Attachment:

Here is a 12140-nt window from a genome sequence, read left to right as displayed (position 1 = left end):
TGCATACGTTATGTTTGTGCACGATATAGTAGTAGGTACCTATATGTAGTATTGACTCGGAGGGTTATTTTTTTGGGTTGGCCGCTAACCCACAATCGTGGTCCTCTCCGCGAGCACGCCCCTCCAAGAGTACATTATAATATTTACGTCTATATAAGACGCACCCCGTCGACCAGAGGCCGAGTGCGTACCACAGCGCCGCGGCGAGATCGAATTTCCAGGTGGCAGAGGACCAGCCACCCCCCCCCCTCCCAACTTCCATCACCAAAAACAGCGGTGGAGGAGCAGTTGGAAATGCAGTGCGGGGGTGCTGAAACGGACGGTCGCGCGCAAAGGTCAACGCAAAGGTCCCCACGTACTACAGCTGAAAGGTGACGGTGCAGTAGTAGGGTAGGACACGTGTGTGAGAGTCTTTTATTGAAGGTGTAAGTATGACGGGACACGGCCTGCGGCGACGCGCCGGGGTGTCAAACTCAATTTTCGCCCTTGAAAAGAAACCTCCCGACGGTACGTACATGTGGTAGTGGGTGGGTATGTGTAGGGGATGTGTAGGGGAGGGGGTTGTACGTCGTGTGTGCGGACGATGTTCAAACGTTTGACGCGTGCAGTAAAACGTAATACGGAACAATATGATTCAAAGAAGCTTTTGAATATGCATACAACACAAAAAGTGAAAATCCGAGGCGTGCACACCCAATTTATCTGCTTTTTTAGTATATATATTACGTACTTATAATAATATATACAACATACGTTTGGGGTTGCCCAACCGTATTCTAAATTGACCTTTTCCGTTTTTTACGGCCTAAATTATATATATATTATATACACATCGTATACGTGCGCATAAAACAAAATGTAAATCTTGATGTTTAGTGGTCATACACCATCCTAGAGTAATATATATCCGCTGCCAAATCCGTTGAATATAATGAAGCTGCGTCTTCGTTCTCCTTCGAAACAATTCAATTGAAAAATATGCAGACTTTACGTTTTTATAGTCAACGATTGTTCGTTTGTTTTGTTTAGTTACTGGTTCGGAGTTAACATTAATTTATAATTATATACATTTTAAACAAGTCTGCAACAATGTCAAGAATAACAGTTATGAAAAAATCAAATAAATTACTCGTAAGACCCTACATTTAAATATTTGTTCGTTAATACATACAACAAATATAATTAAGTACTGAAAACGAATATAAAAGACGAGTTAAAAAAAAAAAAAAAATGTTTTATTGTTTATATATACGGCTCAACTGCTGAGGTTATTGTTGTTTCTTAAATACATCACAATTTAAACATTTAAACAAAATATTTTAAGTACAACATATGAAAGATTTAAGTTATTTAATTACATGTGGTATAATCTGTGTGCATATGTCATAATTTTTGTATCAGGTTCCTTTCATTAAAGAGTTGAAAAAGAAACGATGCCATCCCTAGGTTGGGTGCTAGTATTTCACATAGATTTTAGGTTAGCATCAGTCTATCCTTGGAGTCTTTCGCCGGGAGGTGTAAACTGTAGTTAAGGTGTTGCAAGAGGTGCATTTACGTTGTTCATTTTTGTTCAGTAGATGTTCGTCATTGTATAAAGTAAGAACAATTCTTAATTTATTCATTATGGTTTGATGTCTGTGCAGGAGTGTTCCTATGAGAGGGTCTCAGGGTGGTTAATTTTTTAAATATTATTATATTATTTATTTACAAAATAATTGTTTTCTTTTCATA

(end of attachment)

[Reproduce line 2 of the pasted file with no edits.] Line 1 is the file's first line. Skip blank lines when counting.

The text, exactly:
TGCATACGTTATGTTTGTGCACGATATAGTAGTAGGTACCTATATGTAGTATTGACTCGGAGGGTTATTTTTTTGGGTTGGCCGCTAACCCACAATCGTGGTCCTCTCCGCGAGCACGCCCCTCCAAGAGTACATTATAATATTTACGTCTATATAAGACGCACCCCGTCGACCAGAGGCCGAGTGCGTACCACAGCGCCGCGGCGAGATCGAATTTCCAGGTGGCAGAGGACCAGCCACCCCCCCCCCTCCCAACTTCCATCACCAAAAACAGCGGTGGAGGAGCAGTTGGAAATGCAGTGCGGGGGTGCTGAAACGGACGGTCGCGCGCAAAGGTCAACGCAAAGGTCCCCACGTACTACAGCTGAAAGGTGACGGTGCAGTAGTAGGGTAGGACACGTGTGTGAGAGTCTTTTATTGAAGGTGTAAGTATGACGGGACACGGCCTGCGGCGACGCGCCGGGGTGTCAAACTCAATTTTCGCCCTTGAAAAGAAACCTCCCGACGGTACGTACATGTGGTAGTGGGTGGGTATGTGTAGGGGATGTGTAGGGGAGGGGGTTGTACGTCGTGTGTGCGGACGATGTTCAAACGTTTGACGCGTGCAGTAAAACGTAATACGGAACAATATGATTCAAAGAAGCTTTTGAATATGCATACAACACAAAAAGTGAAAATCCGAGGCGTGCACACCCAATTTATCTGCTTTTTTAGTATATATATTACGTACTTATAATAATATATACAACATACGTTTGGGGTTGCCCAACCGTATTCTAAATTGACCTTTTCCGTTTTTTACGGCCTAAATTATATATATATTATATACACATCGTATACGTGCGCATAAAACAAAATGTAAATCTTGATGTTTAGTGGTCATACACCATCCTAGAGTAATATATATCCGCTGCCAAATCCGTTGAATATAATGAAGCTGCGTCTTCGTTCTCCTTCGAAACAATTCAATTGAAAAATATGCAGACTTTACGTTTTTATAGTCAACGATTGTTCGTTTGTTTTGTTTAGTTACTGGTTCGGAGTTAACATTAATTTATAATTATATACATTTTAAACAAGTCTGCAACAATGTCAAGAATAACAGTTATGAAAAAATCAAATAAATTACTCGTAAGACCCTACATTTAAATATTTGTTCGTTAATACATACAACAAATATAATTAAGTACTGAAAACGAATATAAAAGACGAGTTAAAAAAAAAAAAAAAATGTTTTATTGTTTATATATACGGCTCAACTGCTGAGGTTATTGTTGTTTCTTAAATACATCACAATTTAAACATTTAAACAAAATATTTTAAGTACAACATATGAAAGATTTAAGTTATTTAATTACATGTGGTATAATCTGTGTGCATATGTCATAATTTTTGTATCAGGTTCCTTTCATTAAAGAGTTGAAAAAGAAACGATGCCATCCCTAGGTTGGGTGCTAGTATTTCACATAGATTTTAGGTTAGCATCAGTCTATCCTTGGAGTCTTTCGCCGGGAGGTGTAAACTGTAGTTAAGGTGTTGCAAGAGGTGCATTTACGTTGTTCATTTTTGTTCAGTAGATGTTCGTCATTGTATAAAGTAAGAACAATTCTTAATTTATTCATTATGGTTTGATGTCTGTGCAGGAGTGTTCCTATGAGAGGGTCTCAGGGTGGTTAATTTTTTAAATATTATTATATTATTTATTTACAAAATAATTGTTTTCTTTTCATA